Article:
Note: This article was originally posted October 29, 2002, when US stocks were in the midst of a severe market crash.  Appropriately, and in view US stocks have already fallen 10% during the first 3 months of 2018, we believe everyone should carefully review the present update as another CRASH may be brewing on the horizon in 2018.

“These are days when many are discouraged. In the 93 years of my life, depressions have come and gone. Prosperity has always returned and will again.”
– John D. Rockefeller on the Depression in 1933

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Central Bankers Consider Dictating Climate Policy to Private Businesses

By Eric Worrall – Re-Blogged From http://www.WattsUpWithThat.com

What is the difference between a centrally planned Communist economy, and an economy where Central bankers punish businesses which defy their investment directives?

Global Warming Is a Central Bank Issue

Ferdinando Giugliano, 13 April 2018, 3:30 PM

Last week, central bank governors from the U.K., France and the Netherlands met in Amsterdam to discuss how to adapt regulation to the risks posed by climate change. Together with five other institutions (from China, Germany, Mexico, Singapore and Sweden), these central banks have formed the “Network for Greening the Financial System” (NGFS). This group has two objectives: sharing and identifying best practices in the supervision of climate-related risks, and enhancing the role of the financial sector in mobilizing “green” financing.

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Why Central Banks Could Mint Their Own Digital Currency

Re-Blogged From Stratfor

Highlights

  • Only 8 percent of global financial transactions today involve cash, but that figure will diminish even further as digital currencies gain prominence.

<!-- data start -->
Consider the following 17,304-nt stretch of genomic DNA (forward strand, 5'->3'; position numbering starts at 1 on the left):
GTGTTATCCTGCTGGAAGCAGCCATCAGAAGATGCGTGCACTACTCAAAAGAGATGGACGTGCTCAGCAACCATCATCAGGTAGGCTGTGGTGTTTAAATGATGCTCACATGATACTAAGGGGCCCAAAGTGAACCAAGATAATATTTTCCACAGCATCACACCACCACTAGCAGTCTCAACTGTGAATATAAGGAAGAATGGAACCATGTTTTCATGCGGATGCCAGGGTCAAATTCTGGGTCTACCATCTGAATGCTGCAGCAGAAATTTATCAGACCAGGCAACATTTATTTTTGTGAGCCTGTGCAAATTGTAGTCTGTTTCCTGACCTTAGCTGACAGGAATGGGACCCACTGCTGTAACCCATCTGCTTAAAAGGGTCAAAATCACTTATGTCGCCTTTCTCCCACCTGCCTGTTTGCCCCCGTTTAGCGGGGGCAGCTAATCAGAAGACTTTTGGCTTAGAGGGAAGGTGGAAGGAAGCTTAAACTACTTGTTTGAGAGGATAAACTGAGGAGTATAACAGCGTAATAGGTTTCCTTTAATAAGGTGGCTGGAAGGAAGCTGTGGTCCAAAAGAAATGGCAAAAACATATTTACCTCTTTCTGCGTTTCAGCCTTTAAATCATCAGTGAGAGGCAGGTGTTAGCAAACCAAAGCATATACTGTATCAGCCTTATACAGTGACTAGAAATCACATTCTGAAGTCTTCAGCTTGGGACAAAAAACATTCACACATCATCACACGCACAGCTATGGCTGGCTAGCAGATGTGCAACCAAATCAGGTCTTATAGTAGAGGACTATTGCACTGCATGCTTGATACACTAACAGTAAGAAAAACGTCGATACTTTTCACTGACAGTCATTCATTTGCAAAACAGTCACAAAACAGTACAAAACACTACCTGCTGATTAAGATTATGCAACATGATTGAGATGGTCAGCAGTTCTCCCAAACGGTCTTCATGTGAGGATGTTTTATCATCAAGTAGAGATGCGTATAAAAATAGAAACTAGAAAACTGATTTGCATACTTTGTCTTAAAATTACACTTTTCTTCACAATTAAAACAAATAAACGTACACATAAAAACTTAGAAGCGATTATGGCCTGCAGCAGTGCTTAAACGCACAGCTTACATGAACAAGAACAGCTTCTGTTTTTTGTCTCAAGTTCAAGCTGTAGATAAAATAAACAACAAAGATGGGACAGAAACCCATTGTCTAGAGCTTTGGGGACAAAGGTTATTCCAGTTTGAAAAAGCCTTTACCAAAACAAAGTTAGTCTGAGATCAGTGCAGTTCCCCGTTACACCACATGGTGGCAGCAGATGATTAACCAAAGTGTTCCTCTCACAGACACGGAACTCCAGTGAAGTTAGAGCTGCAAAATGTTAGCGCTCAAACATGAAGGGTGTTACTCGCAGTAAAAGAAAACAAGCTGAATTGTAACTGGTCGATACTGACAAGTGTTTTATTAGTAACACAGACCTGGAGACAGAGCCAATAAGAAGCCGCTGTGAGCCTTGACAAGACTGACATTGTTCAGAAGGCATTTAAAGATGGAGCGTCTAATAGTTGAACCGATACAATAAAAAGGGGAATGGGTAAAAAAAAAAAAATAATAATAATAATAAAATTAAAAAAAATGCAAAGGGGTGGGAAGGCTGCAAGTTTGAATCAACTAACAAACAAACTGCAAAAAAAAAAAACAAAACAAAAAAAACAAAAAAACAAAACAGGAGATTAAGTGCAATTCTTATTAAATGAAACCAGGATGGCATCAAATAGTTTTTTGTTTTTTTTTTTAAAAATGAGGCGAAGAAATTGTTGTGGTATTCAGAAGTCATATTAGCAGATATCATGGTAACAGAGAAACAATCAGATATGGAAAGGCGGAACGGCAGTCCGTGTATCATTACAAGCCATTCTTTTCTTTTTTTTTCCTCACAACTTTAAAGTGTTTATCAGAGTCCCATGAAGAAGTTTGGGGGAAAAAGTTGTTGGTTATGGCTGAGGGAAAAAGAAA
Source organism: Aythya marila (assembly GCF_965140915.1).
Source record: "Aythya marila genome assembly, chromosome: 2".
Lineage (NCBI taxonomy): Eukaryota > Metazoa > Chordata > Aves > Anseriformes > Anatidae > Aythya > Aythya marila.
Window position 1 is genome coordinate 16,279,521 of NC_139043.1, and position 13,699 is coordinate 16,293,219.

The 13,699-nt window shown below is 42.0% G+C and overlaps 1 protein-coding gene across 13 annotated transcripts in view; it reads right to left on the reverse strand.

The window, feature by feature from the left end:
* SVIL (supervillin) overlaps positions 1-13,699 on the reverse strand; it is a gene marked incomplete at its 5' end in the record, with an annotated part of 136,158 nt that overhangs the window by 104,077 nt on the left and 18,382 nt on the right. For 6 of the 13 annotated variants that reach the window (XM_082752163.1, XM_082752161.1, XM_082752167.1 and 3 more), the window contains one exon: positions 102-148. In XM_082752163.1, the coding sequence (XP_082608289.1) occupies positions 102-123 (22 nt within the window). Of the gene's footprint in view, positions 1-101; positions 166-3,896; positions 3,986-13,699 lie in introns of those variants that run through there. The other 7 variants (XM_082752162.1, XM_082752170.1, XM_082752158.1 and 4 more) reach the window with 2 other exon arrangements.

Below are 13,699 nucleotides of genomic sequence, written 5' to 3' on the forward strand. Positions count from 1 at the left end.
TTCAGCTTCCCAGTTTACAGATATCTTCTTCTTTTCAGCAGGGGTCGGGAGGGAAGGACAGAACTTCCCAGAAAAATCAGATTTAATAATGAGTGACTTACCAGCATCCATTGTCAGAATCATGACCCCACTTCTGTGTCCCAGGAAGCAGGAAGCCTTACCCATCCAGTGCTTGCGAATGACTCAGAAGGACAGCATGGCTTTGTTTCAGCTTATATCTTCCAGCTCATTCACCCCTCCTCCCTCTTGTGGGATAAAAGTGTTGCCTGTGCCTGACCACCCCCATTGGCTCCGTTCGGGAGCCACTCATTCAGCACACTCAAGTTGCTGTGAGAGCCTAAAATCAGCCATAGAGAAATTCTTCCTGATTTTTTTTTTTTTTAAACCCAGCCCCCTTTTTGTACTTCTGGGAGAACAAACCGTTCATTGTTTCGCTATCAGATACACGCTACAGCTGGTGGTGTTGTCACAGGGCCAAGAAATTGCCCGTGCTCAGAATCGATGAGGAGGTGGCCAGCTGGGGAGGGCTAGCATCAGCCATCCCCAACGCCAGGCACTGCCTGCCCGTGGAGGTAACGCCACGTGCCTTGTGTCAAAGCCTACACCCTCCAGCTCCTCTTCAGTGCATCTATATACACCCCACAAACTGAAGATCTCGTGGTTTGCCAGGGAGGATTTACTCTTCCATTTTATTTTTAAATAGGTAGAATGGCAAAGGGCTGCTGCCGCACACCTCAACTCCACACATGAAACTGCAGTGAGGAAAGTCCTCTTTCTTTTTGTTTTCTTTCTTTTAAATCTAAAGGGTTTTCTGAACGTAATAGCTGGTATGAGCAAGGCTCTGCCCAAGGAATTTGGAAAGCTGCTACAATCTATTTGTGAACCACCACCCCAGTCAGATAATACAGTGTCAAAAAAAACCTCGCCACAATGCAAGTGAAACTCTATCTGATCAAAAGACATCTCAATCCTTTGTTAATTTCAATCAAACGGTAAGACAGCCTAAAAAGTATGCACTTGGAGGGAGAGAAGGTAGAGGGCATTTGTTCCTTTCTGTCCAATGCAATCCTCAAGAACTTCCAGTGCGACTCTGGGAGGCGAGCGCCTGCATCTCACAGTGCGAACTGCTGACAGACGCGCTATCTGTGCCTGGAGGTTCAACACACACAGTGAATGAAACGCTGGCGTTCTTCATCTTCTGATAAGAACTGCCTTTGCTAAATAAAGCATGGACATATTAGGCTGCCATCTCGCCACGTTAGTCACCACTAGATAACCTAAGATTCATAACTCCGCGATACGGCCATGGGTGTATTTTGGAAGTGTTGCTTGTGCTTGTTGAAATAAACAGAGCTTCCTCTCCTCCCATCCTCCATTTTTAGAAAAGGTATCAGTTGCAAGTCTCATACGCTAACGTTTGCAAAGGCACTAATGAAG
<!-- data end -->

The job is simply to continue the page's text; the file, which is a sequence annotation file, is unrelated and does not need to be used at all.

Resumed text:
• Faced with the growth of cryptocurrencies such as bitcoin, central banks around the world will continue their research into introducing their own digital currencies.
  • By entering the market for cryptocurrencies, central banks could pose a profound threat to the commercial banking business model.

A worker passes a bitcoin mining operation in Quebec in March 2018.

(LARS HAGBERG/AFP/Getty Images)

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Why A Dollar Collapse Is Inevitable

By Alasdair Macleod – Re-Blogged From http://www.Gold-Eagle.com

We have been here before – twice. The first time was in the late 1920s, which led to the dollar’s devaluation in 1934. And the second was 1966-68, which led to the collapse of the Bretton Woods System. Even though gold is now officially excluded from the monetary system, it does not save the dollar from a third collapse and will still be its yardstick.

This article explains why another collapse is due for the dollar. It describes the errors that led to the two previous episodes, and the lessons from them relevant to understanding the position today. And just because gold is no longer officially money, it will not stop the collapse of the dollar, measured in gold, again.